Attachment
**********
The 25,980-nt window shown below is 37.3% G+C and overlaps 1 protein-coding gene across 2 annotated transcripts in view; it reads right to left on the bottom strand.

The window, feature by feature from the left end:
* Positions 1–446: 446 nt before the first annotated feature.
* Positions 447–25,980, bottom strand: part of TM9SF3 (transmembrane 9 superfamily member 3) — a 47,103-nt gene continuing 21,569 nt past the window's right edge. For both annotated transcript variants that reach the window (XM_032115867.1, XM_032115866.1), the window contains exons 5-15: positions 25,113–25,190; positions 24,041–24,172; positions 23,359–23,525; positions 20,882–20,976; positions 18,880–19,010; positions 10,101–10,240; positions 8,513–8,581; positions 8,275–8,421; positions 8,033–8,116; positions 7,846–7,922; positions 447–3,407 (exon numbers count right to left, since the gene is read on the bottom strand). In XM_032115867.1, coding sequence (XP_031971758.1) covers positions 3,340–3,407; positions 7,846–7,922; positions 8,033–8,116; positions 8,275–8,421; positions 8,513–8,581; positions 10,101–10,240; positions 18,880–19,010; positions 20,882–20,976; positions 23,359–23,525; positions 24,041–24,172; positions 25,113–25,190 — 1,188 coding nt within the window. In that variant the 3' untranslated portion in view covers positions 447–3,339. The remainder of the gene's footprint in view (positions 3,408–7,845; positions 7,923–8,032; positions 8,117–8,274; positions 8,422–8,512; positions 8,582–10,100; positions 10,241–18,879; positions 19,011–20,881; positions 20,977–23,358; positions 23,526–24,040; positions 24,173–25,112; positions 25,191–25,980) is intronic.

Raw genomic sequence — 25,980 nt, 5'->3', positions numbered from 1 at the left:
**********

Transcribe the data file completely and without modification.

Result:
The 25,980-nt window shown below is 37.3% G+C and overlaps 1 protein-coding gene across 2 annotated transcripts in view; it reads right to left on the bottom strand.

The window, feature by feature from the left end:
* Positions 1–446: 446 nt before the first annotated feature.
* Positions 447–25,980, bottom strand: part of TM9SF3 (transmembrane 9 superfamily member 3) — a 47,103-nt gene continuing 21,569 nt past the window's right edge. For both annotated transcript variants that reach the window (XM_032115867.1, XM_032115866.1), the window contains exons 5-15: positions 25,113–25,190; positions 24,041–24,172; positions 23,359–23,525; positions 20,882–20,976; positions 18,880–19,010; positions 10,101–10,240; positions 8,513–8,581; positions 8,275–8,421; positions 8,033–8,116; positions 7,846–7,922; positions 447–3,407 (exon numbers count right to left, since the gene is read on the bottom strand). In XM_032115867.1, coding sequence (XP_031971758.1) covers positions 3,340–3,407; positions 7,846–7,922; positions 8,033–8,116; positions 8,275–8,421; positions 8,513–8,581; positions 10,101–10,240; positions 18,880–19,010; positions 20,882–20,976; positions 23,359–23,525; positions 24,041–24,172; positions 25,113–25,190 — 1,188 coding nt within the window. In that variant the 3' untranslated portion in view covers positions 447–3,339. The remainder of the gene's footprint in view (positions 3,408–7,845; positions 7,923–8,032; positions 8,117–8,274; positions 8,422–8,512; positions 8,582–10,100; positions 10,241–18,879; positions 19,011–20,881; positions 20,977–23,358; positions 23,526–24,040; positions 24,173–25,112; positions 25,191–25,980) is intronic.

Raw genomic sequence — 25,980 nt, 5'->3', positions numbered from 1 at the left: